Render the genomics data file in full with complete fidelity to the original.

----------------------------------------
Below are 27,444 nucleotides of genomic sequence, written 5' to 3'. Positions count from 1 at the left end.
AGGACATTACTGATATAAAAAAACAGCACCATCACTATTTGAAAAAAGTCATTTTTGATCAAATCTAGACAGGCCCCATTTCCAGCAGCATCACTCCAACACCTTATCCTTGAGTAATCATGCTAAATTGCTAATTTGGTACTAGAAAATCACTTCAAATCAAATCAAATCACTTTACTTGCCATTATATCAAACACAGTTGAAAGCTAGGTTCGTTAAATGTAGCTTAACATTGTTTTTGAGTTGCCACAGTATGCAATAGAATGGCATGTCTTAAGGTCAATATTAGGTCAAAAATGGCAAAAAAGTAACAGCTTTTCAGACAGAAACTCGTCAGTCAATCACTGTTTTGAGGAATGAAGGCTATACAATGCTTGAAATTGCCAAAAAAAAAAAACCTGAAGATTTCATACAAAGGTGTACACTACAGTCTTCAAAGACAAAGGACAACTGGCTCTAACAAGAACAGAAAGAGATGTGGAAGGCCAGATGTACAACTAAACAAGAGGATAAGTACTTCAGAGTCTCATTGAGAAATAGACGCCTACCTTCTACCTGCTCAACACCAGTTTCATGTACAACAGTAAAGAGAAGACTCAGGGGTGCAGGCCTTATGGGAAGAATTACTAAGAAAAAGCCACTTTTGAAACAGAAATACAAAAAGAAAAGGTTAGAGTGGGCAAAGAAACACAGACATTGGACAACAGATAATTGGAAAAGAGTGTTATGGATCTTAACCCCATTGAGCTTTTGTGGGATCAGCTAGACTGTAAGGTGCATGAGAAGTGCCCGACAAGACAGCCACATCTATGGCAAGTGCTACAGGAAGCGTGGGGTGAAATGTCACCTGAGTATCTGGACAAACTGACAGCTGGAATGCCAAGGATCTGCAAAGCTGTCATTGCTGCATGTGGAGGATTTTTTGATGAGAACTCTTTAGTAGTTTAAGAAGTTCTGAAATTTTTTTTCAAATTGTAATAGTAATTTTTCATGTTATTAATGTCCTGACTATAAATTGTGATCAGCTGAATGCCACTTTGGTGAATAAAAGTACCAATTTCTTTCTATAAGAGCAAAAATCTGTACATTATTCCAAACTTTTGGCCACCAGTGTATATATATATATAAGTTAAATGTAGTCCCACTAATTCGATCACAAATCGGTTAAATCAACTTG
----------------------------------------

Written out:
Below are 27,444 nucleotides of genomic sequence, written 5' to 3'. Positions count from 1 at the left end.
AGGACATTACTGATATAAAAAAACAGCACCATCACTATTTGAAAAAAGTCATTTTTGATCAAATCTAGACAGGCCCCATTTCCAGCAGCATCACTCCAACACCTTATCCTTGAGTAATCATGCTAAATTGCTAATTTGGTACTAGAAAATCACTTCAAATCAAATCAAATCACTTTACTTGCCATTATATCAAACACAGTTGAAAGCTAGGTTCGTTAAATGTAGCTTAACATTGTTTTTGAGTTGCCACAGTATGCAATAGAATGGCATGTCTTAAGGTCAATATTAGGTCAAAAATGGCAAAAAAGTAACAGCTTTTCAGACAGAAACTCGTCAGTCAATCACTGTTTTGAGGAATGAAGGCTATACAATGCTTGAAATTGCCAAAAAAAAAAAACCTGAAGATTTCATACAAAGGTGTACACTACAGTCTTCAAAGACAAAGGACAACTGGCTCTAACAAGAACAGAAAGAGATGTGGAAGGCCAGATGTACAACTAAACAAGAGGATAAGTACTTCAGAGTCTCATTGAGAAATAGACGCCTACCTTCTACCTGCTCAACACCAGTTTCATGTACAACAGTAAAGAGAAGACTCAGGGGTGCAGGCCTTATGGGAAGAATTACTAAGAAAAAGCCACTTTTGAAACAGAAATACAAAAAGAAAAGGTTAGAGTGGGCAAAGAAACACAGACATTGGACAACAGATAATTGGAAAAGAGTGTTATGGATCTTAACCCCATTGAGCTTTTGTGGGATCAGCTAGACTGTAAGGTGCATGAGAAGTGCCCGACAAGACAGCCACATCTATGGCAAGTGCTACAGGAAGCGTGGGGTGAAATGTCACCTGAGTATCTGGACAAACTGACAGCTGGAATGCCAAGGATCTGCAAAGCTGTCATTGCTGCATGTGGAGGATTTTTTGATGAGAACTCTTTAGTAGTTTAAGAAGTTCTGAAATTTTTTTTCAAATTGTAATAGTAATTTTTCATGTTATTAATGTCCTGACTATAAATTGTGATCAGCTGAATGCCACTTTGGTGAATAAAAGTACCAATTTCTTTCTATAAGAGCAAAAATCTGTACATTATTCCAAACTTTTGGCCACCAGTGTATATATATATATAAGTTAAATGTAGTCCCACTAATTCGATCACAAATCGGTTAAATCAACTTG